My mother and uncle didn’t talk to me about all those things. They rejoiced that they had survived the war, as almost all their relatives – sisters, brothers, and my grandmother – had been deported to Auschwitz and killed there.
Mom said: “I’m happy until we talk about those times.” So this tale is half based on what my aunt told me and is also a little fictional.
I think this is one of the most difficult texts I have ever written, because you’re right by saying: “The text should be true and honest, but not painful.”
I merely allowed Eli, the main character, to say, like my mother, that he can’t talk about it. He just can’t. It was awful (Eli’s prototype was my uncle, and he had to be electrocuted after the war so that he could work).
Some people can talk about Auschwitz. But not Eli. This book is about Eli’s happy life as a child! Because that’s how it was. Many children would have lived a happy life if they didn’t wake up from a nightmare.
Modern kids learn about this story by reading as they grow up. My book Two of Everything is a book for beginners to introduce readers to the dangers of antisemitism.
– The plot of Two of Everything is your family story. How long have you been writing it? What psychological aspects helped you?
I worked on the text for six or seven months, and I couldn’t go and read it in school as I usually do, because we still had Covid-19 restrictions. So I didn’t know how readers would perceive it, but I corresponded with a very good teacher from Sweden who read the manuscript with his students. And that’s how we managed to work on the book more deeply. The children wrote poems on the subject and got to know Eli and Luli, the main characters, as well as learn the history of the Jews in the previous century.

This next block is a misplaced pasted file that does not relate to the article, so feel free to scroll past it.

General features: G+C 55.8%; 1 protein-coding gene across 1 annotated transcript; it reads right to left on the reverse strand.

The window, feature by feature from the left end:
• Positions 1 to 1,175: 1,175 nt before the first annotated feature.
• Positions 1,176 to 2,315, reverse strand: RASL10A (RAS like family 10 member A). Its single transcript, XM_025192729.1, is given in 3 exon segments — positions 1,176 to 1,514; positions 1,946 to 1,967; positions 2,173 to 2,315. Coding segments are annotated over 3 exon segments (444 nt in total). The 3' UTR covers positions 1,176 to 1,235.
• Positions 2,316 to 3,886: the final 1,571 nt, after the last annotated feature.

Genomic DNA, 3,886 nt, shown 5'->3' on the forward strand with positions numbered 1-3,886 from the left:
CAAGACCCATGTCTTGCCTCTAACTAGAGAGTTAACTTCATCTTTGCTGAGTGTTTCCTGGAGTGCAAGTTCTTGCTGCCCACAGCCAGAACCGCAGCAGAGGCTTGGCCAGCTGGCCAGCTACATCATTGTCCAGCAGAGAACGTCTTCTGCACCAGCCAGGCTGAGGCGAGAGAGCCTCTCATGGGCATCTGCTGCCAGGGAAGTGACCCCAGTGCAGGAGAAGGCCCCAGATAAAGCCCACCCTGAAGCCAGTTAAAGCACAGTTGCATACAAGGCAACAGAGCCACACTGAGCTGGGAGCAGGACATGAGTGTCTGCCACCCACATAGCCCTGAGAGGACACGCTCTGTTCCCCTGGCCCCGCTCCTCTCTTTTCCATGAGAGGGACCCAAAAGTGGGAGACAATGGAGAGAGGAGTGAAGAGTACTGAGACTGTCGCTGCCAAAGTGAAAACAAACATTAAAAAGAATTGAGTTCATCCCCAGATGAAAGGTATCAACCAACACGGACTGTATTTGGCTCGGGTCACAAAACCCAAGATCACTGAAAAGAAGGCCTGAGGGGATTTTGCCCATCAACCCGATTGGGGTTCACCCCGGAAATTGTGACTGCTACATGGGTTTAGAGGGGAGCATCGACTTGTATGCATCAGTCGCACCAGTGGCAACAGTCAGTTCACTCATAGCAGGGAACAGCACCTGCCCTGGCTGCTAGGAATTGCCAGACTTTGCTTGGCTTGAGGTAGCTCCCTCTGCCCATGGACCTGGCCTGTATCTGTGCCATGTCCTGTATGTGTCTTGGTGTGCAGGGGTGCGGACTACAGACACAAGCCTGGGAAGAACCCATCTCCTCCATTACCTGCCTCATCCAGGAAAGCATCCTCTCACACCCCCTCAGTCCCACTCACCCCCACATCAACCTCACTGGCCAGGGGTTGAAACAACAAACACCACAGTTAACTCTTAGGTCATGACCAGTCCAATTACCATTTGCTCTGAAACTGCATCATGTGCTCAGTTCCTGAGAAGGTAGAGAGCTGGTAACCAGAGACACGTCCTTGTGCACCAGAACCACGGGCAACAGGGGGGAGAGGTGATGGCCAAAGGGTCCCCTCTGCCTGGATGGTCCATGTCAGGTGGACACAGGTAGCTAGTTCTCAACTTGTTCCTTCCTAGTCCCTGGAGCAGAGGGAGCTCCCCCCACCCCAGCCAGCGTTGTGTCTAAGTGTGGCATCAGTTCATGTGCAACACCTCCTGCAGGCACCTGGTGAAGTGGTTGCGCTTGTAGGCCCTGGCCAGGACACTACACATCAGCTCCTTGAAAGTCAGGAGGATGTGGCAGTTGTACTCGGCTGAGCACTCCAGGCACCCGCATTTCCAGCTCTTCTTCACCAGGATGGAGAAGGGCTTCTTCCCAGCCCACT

– I wrote an article for the National Council of Teachers of English on the Russian invasion and Russia’s war in Ukraine. I wrote about how to start a conversation with children about the war here, in the United States. But how do Swedish teachers talk to children about Russia’s war in Ukraine? What do children ask?
Due to Covid, I don’t know how they talk about Russia’s war with Ukraine in schools. Everyone must be talking about it. But I don’t know what questions the children are asking. They are probably just as shocked, terrified, and helpless as adults are.